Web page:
An acclaimed Portuguese artist who taught printmaking at the Slade School of Fine Art for 35 years has died, aged 76.
Bartolomeu dos Santos, known as Barto, started at the school as a student in the 1950s following his undergraduate studies in Portugal and stayed on until his retirement in 1996.
As head of printmaking at the Slade in the 1960s, he was instrumental in the expansion of printmaking to postgraduate level at the school, part of University College London. He was also president of the Friends of the Strang Print Room, UCL's art collection, and a generous benefactor through gifts of artists' books and prints.
He divided his time between London and Portugal, and his many works included large-scale tile pieces for the Entrecampos metro station in Lisbon, a metro station in Tokyo and for the National Museum in Macau.
"He was a big personality - very gregarious - and very generous," said Slade director John Aiken. "He inspired loyalty from his students and involved them in things once they'd left. He worked with students on some of his big projects, and made sure they had opportunities to exhibit."
Professor dos Santos combined his hands-on approach to teaching with an impressive cultural knowledge. "He had a huge knowledge of literature and he was very interested in themes that reflected the history of Portugal - for example, navigation and its history as seen through the work of poets.
"There was a strong political content to his work, which had to be slightly 'underground' during the dictatorship in Portugal, and then, subsequently, the revolution. In recent years that political content has come up in a very overt way - it has been very much about the Iraq conflict and commenting on American politics. He felt very strongly about that and produced a whole body of new work."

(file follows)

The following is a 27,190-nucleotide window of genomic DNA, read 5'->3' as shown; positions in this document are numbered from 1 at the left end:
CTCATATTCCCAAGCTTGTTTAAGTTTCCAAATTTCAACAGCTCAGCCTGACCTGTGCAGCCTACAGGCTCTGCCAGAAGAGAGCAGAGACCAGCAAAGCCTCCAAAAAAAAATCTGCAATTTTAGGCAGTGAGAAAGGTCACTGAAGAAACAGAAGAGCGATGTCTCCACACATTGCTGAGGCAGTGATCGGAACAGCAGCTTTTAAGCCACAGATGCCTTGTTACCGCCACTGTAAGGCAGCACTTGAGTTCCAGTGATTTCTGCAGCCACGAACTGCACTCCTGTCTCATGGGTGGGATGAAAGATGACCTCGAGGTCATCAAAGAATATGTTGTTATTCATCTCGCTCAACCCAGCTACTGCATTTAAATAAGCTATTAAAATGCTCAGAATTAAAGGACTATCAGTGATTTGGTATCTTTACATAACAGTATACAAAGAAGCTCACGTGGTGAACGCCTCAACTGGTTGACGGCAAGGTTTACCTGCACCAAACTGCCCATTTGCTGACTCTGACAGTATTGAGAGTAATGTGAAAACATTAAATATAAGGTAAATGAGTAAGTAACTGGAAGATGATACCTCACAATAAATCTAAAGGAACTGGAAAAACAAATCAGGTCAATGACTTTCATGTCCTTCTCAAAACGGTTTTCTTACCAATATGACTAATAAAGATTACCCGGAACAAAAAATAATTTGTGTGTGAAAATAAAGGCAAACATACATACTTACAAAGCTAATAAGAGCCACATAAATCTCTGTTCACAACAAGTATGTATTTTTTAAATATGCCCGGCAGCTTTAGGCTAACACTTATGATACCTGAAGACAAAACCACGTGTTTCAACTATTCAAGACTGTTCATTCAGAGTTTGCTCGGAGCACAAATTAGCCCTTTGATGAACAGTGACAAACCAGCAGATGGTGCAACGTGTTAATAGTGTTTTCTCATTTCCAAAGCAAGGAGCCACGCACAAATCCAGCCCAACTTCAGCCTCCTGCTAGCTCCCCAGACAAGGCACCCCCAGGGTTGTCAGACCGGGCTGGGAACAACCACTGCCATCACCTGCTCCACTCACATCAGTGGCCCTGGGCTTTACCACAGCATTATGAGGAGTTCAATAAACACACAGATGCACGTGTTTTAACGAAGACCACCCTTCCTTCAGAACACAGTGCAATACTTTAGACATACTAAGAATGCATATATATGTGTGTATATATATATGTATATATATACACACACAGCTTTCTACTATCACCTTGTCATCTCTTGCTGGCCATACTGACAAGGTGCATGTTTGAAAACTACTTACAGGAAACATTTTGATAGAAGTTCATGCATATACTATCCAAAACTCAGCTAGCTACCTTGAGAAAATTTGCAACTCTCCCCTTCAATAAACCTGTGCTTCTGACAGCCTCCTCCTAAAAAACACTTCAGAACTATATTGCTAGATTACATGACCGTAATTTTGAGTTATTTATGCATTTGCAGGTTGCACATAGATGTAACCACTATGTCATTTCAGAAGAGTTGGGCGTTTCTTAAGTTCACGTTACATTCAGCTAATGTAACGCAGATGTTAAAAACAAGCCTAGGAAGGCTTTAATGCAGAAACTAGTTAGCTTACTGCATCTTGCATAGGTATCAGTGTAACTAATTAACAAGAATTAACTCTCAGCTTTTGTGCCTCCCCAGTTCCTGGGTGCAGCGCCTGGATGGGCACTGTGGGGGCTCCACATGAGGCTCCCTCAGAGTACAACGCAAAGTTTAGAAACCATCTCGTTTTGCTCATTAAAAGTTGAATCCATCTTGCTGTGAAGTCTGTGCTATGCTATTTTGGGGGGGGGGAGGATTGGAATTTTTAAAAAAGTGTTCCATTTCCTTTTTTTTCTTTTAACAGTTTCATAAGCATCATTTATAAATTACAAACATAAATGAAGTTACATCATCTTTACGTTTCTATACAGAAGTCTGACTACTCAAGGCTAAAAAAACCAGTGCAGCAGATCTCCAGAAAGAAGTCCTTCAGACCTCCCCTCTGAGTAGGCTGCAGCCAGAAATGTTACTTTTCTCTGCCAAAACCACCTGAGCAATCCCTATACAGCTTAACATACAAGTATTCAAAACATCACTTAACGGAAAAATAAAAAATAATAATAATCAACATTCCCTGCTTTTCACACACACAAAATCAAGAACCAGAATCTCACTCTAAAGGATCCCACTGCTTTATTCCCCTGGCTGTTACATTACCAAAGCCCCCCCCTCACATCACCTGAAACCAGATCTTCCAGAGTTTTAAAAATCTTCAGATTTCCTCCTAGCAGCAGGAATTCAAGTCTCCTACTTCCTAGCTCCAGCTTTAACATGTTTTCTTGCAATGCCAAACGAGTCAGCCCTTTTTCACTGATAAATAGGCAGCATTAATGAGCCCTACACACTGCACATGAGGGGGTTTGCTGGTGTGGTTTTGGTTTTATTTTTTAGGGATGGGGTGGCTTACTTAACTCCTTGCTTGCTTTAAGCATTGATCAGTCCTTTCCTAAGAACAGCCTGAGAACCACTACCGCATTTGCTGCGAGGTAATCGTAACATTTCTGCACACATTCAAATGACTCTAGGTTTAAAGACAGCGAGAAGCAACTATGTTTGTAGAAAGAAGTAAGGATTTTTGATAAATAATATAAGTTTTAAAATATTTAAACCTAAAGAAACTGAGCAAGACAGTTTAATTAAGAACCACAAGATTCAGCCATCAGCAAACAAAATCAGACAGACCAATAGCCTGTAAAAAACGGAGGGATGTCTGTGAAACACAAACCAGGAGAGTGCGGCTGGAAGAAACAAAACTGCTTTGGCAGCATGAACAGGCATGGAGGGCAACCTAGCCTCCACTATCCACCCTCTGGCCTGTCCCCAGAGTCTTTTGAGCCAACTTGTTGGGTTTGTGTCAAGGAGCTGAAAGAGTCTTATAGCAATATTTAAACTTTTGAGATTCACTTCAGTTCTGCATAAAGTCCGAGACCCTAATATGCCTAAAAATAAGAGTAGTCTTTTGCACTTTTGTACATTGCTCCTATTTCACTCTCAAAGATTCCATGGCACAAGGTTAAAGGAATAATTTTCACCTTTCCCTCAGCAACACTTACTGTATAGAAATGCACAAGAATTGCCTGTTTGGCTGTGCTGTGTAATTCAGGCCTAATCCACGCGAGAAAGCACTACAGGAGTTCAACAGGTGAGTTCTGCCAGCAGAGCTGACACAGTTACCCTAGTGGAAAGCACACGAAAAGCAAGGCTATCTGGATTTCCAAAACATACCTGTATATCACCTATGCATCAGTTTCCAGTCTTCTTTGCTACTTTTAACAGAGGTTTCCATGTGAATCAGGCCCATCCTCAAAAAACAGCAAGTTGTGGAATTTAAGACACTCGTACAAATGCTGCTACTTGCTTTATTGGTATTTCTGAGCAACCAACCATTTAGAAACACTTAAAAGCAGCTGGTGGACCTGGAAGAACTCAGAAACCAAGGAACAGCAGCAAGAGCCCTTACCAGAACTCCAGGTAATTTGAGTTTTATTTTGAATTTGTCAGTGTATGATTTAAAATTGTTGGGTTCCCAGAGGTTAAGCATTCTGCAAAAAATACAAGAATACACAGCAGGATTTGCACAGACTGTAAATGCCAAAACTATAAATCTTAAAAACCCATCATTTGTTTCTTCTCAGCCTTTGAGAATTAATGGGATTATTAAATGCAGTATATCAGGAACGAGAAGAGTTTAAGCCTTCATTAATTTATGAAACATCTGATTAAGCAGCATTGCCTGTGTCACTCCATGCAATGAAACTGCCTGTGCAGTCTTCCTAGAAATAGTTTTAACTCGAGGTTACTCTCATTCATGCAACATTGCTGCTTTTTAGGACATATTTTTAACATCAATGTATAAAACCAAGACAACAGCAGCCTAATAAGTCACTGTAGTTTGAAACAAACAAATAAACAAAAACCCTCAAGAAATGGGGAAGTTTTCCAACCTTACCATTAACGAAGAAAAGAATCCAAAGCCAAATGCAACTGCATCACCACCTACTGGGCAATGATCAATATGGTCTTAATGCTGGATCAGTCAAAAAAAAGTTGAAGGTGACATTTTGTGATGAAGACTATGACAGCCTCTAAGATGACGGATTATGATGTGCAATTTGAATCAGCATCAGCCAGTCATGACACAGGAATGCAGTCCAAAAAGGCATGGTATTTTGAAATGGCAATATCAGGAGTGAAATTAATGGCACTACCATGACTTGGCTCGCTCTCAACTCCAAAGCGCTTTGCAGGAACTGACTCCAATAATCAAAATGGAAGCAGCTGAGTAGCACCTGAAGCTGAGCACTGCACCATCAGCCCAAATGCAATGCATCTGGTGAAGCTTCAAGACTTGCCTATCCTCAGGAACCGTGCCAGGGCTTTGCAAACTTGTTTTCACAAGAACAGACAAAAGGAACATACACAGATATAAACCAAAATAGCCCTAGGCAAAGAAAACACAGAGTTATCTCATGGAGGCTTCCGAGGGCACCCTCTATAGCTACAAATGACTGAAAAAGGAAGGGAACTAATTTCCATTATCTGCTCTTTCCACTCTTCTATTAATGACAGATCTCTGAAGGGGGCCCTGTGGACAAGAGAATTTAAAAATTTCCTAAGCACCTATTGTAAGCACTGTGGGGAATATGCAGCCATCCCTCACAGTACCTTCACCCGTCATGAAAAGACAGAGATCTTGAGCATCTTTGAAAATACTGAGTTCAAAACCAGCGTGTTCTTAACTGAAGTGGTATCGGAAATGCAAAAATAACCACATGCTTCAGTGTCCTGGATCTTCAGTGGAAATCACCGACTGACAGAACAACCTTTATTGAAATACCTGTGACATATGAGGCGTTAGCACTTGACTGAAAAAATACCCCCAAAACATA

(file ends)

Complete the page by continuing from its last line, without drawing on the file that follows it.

This saw Professor dos Santos return to paintings, sometimes featuring graffiti-like messages, and sculpture. Professor Aiken said: "He didn't settle into old age in a kind of comfortable way. He kept wanting to make a lot of noise and he succeeded."
He was a guest artist at many art schools around the world, and held visiting professorships that included posts at the University of Madison and the National College of Art in Pakistan. His works are held in collections including the British Museum, the Victoria and Albert Museum and the Museum of Modern Art in New York.
A cultural institute is being established in Tavira in Portugal, where he had his studio, to house his collection of prints and drawings.
Professor dos Santos died on 21 May from cancer, and is survived by his wife Fernanda, his three daughters by his first wife Susan, and his two stepsons.